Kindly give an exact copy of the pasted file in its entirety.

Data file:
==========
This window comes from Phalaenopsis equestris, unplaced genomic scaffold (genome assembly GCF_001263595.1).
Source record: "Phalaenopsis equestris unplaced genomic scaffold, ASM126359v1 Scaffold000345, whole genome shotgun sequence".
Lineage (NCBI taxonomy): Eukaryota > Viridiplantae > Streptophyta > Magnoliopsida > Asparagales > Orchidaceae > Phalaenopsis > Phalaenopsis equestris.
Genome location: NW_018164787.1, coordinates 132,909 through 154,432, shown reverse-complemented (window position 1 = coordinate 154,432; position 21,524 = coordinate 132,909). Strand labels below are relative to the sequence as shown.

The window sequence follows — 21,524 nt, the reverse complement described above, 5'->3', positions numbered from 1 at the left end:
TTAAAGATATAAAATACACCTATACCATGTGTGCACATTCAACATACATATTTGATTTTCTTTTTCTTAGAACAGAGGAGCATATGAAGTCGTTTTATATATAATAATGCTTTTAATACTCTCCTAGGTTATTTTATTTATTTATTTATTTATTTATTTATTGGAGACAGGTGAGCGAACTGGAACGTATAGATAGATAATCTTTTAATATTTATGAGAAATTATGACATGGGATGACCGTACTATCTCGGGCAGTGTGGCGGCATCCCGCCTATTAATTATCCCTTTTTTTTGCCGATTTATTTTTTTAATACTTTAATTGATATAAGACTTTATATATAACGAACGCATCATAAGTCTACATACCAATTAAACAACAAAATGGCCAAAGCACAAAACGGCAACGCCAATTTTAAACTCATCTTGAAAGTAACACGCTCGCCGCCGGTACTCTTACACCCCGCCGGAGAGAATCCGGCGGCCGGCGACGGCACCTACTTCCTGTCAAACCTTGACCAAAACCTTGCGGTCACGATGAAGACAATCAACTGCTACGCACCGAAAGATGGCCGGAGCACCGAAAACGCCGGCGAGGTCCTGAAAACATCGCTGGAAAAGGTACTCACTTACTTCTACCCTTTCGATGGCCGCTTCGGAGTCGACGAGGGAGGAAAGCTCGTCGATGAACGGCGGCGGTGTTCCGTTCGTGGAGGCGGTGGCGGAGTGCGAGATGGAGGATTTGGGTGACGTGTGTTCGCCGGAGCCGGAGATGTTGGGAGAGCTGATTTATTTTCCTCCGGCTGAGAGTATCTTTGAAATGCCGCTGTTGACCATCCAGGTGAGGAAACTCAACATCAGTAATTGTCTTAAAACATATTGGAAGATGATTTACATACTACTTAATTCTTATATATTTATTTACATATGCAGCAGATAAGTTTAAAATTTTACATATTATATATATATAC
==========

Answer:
This window comes from Phalaenopsis equestris, unplaced genomic scaffold (genome assembly GCF_001263595.1).
Source record: "Phalaenopsis equestris unplaced genomic scaffold, ASM126359v1 Scaffold000345, whole genome shotgun sequence".
Lineage (NCBI taxonomy): Eukaryota > Viridiplantae > Streptophyta > Magnoliopsida > Asparagales > Orchidaceae > Phalaenopsis > Phalaenopsis equestris.
Genome location: NW_018164787.1, coordinates 132,909 through 154,432, shown reverse-complemented (window position 1 = coordinate 154,432; position 21,524 = coordinate 132,909). Strand labels below are relative to the sequence as shown.

The window sequence follows — 21,524 nt, the reverse complement described above, 5'->3', positions numbered from 1 at the left end:
TTAAAGATATAAAATACACCTATACCATGTGTGCACATTCAACATACATATTTGATTTTCTTTTTCTTAGAACAGAGGAGCATATGAAGTCGTTTTATATATAATAATGCTTTTAATACTCTCCTAGGTTATTTTATTTATTTATTTATTTATTTATTTATTGGAGACAGGTGAGCGAACTGGAACGTATAGATAGATAATCTTTTAATATTTATGAGAAATTATGACATGGGATGACCGTACTATCTCGGGCAGTGTGGCGGCATCCCGCCTATTAATTATCCCTTTTTTTTGCCGATTTATTTTTTTAATACTTTAATTGATATAAGACTTTATATATAACGAACGCATCATAAGTCTACATACCAATTAAACAACAAAATGGCCAAAGCACAAAACGGCAACGCCAATTTTAAACTCATCTTGAAAGTAACACGCTCGCCGCCGGTACTCTTACACCCCGCCGGAGAGAATCCGGCGGCCGGCGACGGCACCTACTTCCTGTCAAACCTTGACCAAAACCTTGCGGTCACGATGAAGACAATCAACTGCTACGCACCGAAAGATGGCCGGAGCACCGAAAACGCCGGCGAGGTCCTGAAAACATCGCTGGAAAAGGTACTCACTTACTTCTACCCTTTCGATGGCCGCTTCGGAGTCGACGAGGGAGGAAAGCTCGTCGATGAACGGCGGCGGTGTTCCGTTCGTGGAGGCGGTGGCGGAGTGCGAGATGGAGGATTTGGGTGACGTGTGTTCGCCGGAGCCGGAGATGTTGGGAGAGCTGATTTATTTTCCTCCGGCTGAGAGTATCTTTGAAATGCCGCTGTTGACCATCCAGGTGAGGAAACTCAACATCAGTAATTGTCTTAAAACATATTGGAAGATGATTTACATACTACTTAATTCTTATATATTTATTTACATATGCAGCAGATAAGTTTAAAATTTTACATATTATATATATATAC